Sextortion scams, simply put, are a type of blackmail. In a mass-generated email that feels like someone is watching you (they aren’t), the (s)extortionist most often claims to have photos or videos of you, the victim, in embarrassing situations such as watching adult entertainment on your computer. To put you in a panicked state where you react before thinking, the criminal threatens to send the compromising materials to your entire email address book if you don’t pay a ransom within a short time period. Sex + Extortion = Sextortion. 

At this point, the scammer can take the sextortion scam in several directions. They can try to get you to make an anonymous, untraceable and completely unrecoverable Bitcoin or cryptocurrency payment into their digital wallet. Or, they might request access to your device to help you clean the RAT off of your machine.

Hang on, what’s does a RAT have to do with sextortion scams?

In a new twist on old Sextortion scams, hackers claim to have downloaded a Remote Access Trojan (RAT) onto your system, allowing them to take complete control of the device. With this “control”, they threaten to send out compromised files (e.g., videos of you watching pornography) directly from your computer, making it look like you have sent the embarrassing materials in person.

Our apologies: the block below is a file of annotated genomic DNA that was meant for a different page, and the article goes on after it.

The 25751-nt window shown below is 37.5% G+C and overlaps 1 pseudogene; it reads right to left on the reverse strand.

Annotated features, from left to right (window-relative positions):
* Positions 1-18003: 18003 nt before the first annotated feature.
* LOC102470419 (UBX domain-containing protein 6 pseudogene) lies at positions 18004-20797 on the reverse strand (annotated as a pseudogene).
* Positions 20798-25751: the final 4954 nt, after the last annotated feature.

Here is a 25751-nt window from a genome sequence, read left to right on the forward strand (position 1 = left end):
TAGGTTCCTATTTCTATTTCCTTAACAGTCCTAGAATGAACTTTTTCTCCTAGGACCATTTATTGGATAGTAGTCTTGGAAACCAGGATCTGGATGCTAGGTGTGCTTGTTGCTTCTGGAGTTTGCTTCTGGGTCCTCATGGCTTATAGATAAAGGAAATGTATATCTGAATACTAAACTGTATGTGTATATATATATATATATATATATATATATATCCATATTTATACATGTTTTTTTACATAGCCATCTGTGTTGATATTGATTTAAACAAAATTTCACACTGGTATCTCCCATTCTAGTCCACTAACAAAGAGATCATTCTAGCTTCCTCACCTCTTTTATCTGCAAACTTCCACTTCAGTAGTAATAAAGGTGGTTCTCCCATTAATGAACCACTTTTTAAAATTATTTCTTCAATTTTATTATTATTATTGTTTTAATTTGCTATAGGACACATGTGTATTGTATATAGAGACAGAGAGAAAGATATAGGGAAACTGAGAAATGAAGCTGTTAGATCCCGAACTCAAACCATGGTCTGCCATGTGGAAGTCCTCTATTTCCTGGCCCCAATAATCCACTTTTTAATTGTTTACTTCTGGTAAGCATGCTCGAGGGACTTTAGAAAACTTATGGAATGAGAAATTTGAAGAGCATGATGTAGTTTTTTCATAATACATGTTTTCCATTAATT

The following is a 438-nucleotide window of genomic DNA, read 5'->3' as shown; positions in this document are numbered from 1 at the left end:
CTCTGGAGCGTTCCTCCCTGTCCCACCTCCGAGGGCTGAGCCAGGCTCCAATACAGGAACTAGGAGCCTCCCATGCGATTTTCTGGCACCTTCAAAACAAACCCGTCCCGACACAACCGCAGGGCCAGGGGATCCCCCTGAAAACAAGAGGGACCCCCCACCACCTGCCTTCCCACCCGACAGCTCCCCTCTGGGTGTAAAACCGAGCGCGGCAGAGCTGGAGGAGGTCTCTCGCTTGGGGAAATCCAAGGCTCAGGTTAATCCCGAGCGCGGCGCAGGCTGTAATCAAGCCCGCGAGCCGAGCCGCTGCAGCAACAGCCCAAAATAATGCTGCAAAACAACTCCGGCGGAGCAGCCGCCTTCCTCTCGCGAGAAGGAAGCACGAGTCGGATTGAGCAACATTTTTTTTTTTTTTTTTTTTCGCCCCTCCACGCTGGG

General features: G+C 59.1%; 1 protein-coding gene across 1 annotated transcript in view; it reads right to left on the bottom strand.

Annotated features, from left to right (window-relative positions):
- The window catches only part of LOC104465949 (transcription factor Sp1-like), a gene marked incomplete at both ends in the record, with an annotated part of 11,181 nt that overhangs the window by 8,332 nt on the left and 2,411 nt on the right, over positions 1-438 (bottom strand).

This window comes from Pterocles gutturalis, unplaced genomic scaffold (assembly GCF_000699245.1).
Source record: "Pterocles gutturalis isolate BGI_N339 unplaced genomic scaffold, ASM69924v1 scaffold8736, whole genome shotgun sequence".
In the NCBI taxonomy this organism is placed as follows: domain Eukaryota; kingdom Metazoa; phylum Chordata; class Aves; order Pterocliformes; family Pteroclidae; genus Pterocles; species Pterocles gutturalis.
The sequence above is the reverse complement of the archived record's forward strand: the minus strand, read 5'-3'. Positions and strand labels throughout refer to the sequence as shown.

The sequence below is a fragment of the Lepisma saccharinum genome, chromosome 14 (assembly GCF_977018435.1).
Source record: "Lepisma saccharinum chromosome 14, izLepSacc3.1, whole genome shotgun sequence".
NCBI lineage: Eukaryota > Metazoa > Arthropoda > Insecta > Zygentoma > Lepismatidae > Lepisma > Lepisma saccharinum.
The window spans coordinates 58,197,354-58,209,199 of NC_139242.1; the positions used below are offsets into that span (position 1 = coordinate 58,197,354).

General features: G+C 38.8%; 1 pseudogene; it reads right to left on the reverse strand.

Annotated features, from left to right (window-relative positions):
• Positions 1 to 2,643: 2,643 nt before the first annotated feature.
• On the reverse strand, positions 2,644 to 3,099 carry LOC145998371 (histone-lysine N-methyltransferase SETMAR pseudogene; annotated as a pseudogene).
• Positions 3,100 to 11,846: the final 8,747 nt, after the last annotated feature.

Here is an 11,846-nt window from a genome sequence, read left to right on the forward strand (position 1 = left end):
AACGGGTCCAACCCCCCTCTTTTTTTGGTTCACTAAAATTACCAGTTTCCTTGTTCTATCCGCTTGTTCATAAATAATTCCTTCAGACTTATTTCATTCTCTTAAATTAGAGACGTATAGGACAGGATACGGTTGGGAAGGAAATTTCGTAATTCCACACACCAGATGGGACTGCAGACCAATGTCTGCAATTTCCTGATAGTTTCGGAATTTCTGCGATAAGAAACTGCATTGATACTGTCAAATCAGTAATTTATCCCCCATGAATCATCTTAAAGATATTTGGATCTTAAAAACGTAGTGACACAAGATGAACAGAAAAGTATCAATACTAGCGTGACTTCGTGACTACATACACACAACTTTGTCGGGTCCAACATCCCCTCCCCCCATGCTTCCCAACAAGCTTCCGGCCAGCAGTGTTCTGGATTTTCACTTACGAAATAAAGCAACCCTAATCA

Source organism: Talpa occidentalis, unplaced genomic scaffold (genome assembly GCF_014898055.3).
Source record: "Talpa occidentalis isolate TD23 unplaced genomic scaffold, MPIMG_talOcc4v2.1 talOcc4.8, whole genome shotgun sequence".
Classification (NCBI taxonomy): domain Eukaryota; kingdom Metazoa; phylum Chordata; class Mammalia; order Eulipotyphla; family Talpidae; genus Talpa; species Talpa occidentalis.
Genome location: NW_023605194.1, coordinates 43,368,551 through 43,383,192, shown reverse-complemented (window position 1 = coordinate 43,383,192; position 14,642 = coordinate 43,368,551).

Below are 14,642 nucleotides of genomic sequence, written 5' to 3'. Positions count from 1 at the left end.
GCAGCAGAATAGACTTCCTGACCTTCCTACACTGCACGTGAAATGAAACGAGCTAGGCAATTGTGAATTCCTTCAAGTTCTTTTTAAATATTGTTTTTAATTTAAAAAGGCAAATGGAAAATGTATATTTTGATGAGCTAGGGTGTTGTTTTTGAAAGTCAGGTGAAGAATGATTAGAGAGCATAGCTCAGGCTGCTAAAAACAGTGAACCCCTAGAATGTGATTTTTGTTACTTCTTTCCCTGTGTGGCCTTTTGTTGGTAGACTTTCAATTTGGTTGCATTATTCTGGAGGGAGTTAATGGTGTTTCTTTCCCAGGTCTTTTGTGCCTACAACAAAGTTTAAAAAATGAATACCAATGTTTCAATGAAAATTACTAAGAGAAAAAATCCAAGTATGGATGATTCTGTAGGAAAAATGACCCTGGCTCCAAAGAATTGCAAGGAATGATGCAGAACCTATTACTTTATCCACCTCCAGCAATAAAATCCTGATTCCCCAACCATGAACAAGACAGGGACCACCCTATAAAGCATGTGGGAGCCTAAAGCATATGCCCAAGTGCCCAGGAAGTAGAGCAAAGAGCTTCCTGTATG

To increase the credibility of their claims and your level of panic, they often reveal a password of yours within the email that they have supposedly “hacked in the process”. This is completely freaky and makes you feel grossly uncomfortable, like you’ve done something wrong – which is EXACTLY what they want. While the password they reveal may be a bit old, it’s often a password you once used, which gives credence to their legitimacy, putting you in a mindset to pay their ransom demands or otherwise follow their instructions.